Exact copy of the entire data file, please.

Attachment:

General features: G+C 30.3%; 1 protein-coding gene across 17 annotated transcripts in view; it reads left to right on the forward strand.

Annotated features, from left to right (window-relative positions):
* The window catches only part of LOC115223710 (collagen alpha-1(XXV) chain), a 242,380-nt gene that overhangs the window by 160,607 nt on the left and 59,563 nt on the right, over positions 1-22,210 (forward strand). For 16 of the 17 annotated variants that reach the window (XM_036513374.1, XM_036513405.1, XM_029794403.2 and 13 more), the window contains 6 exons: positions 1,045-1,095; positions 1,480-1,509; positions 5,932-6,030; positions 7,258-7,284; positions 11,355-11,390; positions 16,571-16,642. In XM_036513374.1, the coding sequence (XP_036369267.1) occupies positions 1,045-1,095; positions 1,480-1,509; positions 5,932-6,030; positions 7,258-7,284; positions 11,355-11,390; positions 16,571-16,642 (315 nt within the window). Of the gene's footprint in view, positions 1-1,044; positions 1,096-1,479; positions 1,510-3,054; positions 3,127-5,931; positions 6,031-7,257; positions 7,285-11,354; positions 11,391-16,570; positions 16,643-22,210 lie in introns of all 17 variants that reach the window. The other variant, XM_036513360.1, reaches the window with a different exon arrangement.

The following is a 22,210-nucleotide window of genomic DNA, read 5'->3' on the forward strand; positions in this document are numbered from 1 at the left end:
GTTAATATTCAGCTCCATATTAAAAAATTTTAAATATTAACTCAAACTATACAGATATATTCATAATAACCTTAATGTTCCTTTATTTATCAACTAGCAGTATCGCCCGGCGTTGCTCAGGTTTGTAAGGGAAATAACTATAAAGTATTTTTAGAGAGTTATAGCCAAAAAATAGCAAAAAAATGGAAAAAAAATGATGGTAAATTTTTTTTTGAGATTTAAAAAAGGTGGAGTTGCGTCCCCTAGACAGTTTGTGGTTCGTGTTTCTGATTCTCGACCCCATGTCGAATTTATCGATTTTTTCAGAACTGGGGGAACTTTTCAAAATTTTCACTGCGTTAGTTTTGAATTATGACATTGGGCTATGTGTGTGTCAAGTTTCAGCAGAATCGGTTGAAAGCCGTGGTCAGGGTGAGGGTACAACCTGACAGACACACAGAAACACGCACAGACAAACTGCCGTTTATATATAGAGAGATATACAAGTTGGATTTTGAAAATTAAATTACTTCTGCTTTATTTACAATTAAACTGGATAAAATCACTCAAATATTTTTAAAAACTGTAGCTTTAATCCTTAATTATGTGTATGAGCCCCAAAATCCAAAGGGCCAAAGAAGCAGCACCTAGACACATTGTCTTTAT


General features: G+C 30.3%; 1 protein-coding gene across 17 annotated transcripts in view; it reads left to right on the forward strand.

Annotated features, from left to right (window-relative positions):
* The window catches only part of LOC115223710 (collagen alpha-1(XXV) chain), a 242,380-nt gene that overhangs the window by 160,607 nt on the left and 59,563 nt on the right, over positions 1-22,210 (forward strand). For 16 of the 17 annotated variants that reach the window (XM_036513374.1, XM_036513405.1, XM_029794403.2 and 13 more), the window contains 6 exons: positions 1,045-1,095; positions 1,480-1,509; positions 5,932-6,030; positions 7,258-7,284; positions 11,355-11,390; positions 16,571-16,642. In XM_036513374.1, the coding sequence (XP_036369267.1) occupies positions 1,045-1,095; positions 1,480-1,509; positions 5,932-6,030; positions 7,258-7,284; positions 11,355-11,390; positions 16,571-16,642 (315 nt within the window). Of the gene's footprint in view, positions 1-1,044; positions 1,096-1,479; positions 1,510-3,054; positions 3,127-5,931; positions 6,031-7,257; positions 7,285-11,354; positions 11,391-16,570; positions 16,643-22,210 lie in introns of all 17 variants that reach the window. The other variant, XM_036513360.1, reaches the window with a different exon arrangement.

The following is a 22,210-nucleotide window of genomic DNA, read 5'->3' on the forward strand; positions in this document are numbered from 1 at the left end:
GTTAATATTCAGCTCCATATTAAAAAATTTTAAATATTAACTCAAACTATACAGATATATTCATAATAACCTTAATGTTCCTTTATTTATCAACTAGCAGTATCGCCCGGCGTTGCTCAGGTTTGTAAGGGAAATAACTATAAAGTATTTTTAGAGAGTTATAGCCAAAAAATAGCAAAAAAATGGAAAAAAAATGATGGTAAATTTTTTTTTGAGATTTAAAAAAGGTGGAGTTGCGTCCCCTAGACAGTTTGTGGTTCGTGTTTCTGATTCTCGACCCCATGTCGAATTTATCGATTTTTTCAGAACTGGGGGAACTTTTCAAAATTTTCACTGCGTTAGTTTTGAATTATGACATTGGGCTATGTGTGTGTCAAGTTTCAGCAGAATCGGTTGAAAGCCGTGGTCAGGGTGAGGGTACAACCTGACAGACACACAGAAACACGCACAGACAAACTGCCGTTTATATATAGAGAGATATACAAGTTGGATTTTGAAAATTAAATTACTTCTGCTTTATTTACAATTAAACTGGATAAAATCACTCAAATATTTTTAAAAACTGTAGCTTTAATCCTTAATTATGTGTATGAGCCCCAAAATCCAAAGGGCCAAAGAAGCAGCACCTAGACACATTGTCTTTAT